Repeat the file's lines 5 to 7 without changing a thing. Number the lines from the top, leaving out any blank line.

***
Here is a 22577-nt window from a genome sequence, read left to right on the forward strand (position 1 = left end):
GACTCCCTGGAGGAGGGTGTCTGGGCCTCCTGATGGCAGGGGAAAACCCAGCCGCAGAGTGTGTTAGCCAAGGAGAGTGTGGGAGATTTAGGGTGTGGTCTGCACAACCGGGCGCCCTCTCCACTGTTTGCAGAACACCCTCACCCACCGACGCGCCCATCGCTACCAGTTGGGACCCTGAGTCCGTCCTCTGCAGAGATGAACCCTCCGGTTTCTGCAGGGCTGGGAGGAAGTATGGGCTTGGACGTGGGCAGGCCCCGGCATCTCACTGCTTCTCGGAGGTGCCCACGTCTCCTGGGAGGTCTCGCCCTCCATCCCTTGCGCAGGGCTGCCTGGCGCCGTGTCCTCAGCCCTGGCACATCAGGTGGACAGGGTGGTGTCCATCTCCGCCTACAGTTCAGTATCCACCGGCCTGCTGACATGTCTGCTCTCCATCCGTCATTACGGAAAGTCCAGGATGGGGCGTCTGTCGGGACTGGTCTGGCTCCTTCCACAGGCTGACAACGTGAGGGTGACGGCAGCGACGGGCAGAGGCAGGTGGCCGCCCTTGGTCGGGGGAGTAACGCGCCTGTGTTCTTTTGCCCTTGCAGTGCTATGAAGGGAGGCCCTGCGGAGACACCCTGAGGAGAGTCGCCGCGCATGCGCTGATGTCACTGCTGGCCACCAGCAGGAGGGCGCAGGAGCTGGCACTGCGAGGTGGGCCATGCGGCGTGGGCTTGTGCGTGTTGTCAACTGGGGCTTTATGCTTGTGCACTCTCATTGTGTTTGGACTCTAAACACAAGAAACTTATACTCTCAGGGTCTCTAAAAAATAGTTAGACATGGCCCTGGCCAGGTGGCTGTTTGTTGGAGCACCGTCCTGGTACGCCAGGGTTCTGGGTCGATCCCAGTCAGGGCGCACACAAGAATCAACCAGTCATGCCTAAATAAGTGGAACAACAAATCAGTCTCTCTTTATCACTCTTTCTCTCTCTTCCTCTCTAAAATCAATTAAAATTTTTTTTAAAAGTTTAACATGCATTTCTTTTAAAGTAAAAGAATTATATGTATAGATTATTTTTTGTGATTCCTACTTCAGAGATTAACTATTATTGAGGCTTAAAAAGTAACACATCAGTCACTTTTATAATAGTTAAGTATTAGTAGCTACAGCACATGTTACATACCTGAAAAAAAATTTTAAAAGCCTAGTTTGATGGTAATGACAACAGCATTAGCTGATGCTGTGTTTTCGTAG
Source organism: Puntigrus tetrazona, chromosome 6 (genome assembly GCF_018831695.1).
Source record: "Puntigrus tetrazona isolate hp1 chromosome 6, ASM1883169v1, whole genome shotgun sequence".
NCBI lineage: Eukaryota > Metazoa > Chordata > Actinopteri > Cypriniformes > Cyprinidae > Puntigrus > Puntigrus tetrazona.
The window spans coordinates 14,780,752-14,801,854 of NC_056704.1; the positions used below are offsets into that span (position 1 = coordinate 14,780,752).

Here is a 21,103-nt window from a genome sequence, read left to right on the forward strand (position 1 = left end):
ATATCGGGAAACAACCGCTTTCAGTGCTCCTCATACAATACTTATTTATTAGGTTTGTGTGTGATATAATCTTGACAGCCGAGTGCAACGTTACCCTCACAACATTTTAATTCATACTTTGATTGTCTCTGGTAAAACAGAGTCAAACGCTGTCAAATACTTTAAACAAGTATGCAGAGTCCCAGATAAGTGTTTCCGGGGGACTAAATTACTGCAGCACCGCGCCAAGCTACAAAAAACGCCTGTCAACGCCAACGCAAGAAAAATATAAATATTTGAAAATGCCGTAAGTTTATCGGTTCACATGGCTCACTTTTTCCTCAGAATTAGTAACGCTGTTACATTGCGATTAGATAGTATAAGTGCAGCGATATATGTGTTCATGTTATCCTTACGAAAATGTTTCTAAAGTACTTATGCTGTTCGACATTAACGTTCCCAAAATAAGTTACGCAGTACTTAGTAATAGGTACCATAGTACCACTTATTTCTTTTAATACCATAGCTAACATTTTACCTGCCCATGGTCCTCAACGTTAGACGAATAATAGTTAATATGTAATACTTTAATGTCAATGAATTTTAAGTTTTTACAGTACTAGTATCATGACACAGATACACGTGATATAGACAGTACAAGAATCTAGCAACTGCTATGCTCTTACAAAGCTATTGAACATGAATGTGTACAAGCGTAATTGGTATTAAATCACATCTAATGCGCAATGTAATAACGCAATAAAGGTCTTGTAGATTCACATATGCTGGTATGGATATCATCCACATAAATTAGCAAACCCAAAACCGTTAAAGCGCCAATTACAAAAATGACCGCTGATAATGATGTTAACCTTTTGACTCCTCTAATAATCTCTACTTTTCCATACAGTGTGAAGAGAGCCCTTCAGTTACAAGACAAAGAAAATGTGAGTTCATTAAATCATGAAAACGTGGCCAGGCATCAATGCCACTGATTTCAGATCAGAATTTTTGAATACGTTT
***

NCBI lineage: Eukaryota > Metazoa > Chordata > Actinopteri > Cypriniformes > Cyprinidae > Puntigrus > Puntigrus tetrazona.
The window spans coordinates 14,780,752-14,801,854 of NC_056704.1; the positions used below are offsets into that span (position 1 = coordinate 14,780,752).

Here is a 21,103-nt window from a genome sequence, read left to right on the forward strand (position 1 = left end):